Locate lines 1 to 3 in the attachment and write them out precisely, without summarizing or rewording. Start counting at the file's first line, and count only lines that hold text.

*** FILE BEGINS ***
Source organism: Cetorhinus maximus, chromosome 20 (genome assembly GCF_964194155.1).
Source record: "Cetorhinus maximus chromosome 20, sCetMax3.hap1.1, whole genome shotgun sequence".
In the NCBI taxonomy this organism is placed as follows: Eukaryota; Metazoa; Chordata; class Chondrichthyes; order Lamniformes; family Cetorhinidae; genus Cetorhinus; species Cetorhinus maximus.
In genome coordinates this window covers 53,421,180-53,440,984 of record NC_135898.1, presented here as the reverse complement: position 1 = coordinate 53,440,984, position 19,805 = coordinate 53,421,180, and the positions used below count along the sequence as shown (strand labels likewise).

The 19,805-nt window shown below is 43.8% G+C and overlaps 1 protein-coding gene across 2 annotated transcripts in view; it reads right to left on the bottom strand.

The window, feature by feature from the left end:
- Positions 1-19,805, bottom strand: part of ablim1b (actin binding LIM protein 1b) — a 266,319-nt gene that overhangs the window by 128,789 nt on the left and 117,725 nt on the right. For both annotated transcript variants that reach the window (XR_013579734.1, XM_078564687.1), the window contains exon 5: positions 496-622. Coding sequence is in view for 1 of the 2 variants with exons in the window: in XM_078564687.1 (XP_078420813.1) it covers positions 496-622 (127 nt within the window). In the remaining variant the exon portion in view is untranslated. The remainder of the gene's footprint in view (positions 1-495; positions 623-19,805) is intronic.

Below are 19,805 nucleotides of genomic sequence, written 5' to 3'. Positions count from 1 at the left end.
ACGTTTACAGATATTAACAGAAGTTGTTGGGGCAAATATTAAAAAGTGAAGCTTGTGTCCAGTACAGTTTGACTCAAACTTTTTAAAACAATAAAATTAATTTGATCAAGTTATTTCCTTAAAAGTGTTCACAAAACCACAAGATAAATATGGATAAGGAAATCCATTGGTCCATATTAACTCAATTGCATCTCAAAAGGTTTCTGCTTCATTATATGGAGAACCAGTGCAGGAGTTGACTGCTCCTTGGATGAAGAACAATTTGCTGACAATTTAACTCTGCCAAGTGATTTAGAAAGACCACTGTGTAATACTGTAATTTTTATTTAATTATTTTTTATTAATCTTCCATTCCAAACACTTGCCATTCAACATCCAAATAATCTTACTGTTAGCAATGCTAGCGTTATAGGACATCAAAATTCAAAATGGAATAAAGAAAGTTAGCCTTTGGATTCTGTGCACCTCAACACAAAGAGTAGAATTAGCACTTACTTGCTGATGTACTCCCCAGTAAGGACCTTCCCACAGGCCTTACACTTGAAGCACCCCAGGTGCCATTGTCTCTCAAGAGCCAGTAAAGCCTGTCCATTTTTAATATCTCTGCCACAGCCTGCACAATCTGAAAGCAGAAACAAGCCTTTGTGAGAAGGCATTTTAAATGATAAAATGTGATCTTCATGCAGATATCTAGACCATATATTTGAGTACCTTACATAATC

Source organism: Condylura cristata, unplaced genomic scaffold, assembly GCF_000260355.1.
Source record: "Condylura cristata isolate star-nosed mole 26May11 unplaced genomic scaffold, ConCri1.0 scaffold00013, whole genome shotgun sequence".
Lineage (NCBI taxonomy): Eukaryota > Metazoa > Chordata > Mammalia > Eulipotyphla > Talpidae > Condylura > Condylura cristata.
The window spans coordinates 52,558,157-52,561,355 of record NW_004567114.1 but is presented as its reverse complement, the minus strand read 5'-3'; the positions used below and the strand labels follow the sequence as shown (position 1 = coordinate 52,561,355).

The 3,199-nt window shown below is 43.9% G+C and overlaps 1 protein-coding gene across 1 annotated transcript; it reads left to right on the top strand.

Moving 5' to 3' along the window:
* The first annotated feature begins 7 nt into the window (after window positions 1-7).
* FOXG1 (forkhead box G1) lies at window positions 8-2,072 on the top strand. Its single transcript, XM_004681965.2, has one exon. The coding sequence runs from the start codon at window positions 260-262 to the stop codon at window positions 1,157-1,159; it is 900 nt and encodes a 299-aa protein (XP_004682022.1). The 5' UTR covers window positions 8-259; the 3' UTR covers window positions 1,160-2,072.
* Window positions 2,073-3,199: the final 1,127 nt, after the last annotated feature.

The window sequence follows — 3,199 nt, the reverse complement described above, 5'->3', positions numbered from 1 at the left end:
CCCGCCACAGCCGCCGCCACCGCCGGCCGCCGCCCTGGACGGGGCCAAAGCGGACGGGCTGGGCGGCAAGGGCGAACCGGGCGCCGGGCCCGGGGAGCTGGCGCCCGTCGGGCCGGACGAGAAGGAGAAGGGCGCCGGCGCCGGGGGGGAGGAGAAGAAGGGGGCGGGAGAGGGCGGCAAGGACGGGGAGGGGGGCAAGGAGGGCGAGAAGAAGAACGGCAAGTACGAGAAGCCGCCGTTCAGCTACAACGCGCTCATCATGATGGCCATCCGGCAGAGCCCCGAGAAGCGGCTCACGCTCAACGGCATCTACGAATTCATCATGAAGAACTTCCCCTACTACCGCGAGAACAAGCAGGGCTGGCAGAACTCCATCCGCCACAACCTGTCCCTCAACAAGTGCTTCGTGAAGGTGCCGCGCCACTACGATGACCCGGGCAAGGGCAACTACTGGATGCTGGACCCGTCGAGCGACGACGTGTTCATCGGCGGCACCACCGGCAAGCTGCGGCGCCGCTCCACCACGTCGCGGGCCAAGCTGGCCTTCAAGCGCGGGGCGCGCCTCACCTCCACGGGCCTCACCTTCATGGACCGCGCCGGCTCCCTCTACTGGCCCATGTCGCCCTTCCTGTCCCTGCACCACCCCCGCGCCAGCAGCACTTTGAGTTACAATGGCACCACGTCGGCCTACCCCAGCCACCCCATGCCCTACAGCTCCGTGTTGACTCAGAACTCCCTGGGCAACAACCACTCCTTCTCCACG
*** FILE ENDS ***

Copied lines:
Source organism: Cetorhinus maximus, chromosome 20 (genome assembly GCF_964194155.1).
Source record: "Cetorhinus maximus chromosome 20, sCetMax3.hap1.1, whole genome shotgun sequence".
In the NCBI taxonomy this organism is placed as follows: Eukaryota; Metazoa; Chordata; class Chondrichthyes; order Lamniformes; family Cetorhinidae; genus Cetorhinus; species Cetorhinus maximus.